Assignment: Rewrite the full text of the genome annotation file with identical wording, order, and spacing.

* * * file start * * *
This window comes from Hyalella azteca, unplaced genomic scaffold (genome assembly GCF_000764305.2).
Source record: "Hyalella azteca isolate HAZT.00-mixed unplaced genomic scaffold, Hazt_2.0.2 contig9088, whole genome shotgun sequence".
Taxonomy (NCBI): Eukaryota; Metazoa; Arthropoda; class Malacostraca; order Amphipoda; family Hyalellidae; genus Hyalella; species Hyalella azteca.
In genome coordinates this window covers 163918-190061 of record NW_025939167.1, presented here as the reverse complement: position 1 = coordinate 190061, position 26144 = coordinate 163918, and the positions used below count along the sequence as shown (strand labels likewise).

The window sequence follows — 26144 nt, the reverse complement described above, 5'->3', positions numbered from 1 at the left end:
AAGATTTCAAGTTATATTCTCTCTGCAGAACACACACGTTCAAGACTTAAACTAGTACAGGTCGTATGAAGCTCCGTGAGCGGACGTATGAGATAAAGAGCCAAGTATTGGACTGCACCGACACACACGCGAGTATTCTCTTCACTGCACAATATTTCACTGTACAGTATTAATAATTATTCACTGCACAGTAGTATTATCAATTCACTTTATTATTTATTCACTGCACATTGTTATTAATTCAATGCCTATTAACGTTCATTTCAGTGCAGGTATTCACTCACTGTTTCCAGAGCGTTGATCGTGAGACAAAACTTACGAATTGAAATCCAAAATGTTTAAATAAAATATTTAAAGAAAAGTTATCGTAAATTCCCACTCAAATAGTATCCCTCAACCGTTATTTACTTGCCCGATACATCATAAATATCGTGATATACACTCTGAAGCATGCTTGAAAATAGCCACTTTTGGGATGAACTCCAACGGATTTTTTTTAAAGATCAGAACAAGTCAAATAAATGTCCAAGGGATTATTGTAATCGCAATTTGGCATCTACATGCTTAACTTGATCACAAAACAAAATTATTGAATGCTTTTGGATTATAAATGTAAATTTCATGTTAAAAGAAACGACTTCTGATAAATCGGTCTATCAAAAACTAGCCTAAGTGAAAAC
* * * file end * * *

This window comes from Hyalella azteca, unplaced genomic scaffold (genome assembly GCF_000764305.2).
Source record: "Hyalella azteca isolate HAZT.00-mixed unplaced genomic scaffold, Hazt_2.0.2 contig9088, whole genome shotgun sequence".
Taxonomy (NCBI): Eukaryota; Metazoa; Arthropoda; class Malacostraca; order Amphipoda; family Hyalellidae; genus Hyalella; species Hyalella azteca.
In genome coordinates this window covers 163918-190061 of record NW_025939167.1, presented here as the reverse complement: position 1 = coordinate 190061, position 26144 = coordinate 163918, and the positions used below count along the sequence as shown (strand labels likewise).

The window sequence follows — 26144 nt, the reverse complement described above, 5'->3', positions numbered from 1 at the left end:
AAGATTTCAAGTTATATTCTCTCTGCAGAACACACACGTTCAAGACTTAAACTAGTACAGGTCGTATGAAGCTCCGTGAGCGGACGTATGAGATAAAGAGCCAAGTATTGGACTGCACCGACACACACGCGAGTATTCTCTTCACTGCACAATATTTCACTGTACAGTATTAATAATTATTCACTGCACAGTAGTATTATCAATTCACTTTATTATTTATTCACTGCACATTGTTATTAATTCAATGCCTATTAACGTTCATTTCAGTGCAGGTATTCACTCACTGTTTCCAGAGCGTTGATCGTGAGACAAAACTTACGAATTGAAATCCAAAATGTTTAAATAAAATATTTAAAGAAAAGTTATCGTAAATTCCCACTCAAATAGTATCCCTCAACCGTTATTTACTTGCCCGATACATCATAAATATCGTGATATACACTCTGAAGCATGCTTGAAAATAGCCACTTTTGGGATGAACTCCAACGGATTTTTTTTAAAGATCAGAACAAGTCAAATAAATGTCCAAGGGATTATTGTAATCGCAATTTGGCATCTACATGCTTAACTTGATCACAAAACAAAATTATTGAATGCTTTTGGATTATAAATGTAAATTTCATGTTAAAAGAAACGACTTCTGATAAATCGGTCTATCAAAAACTAGCCTAAGTGAAAAC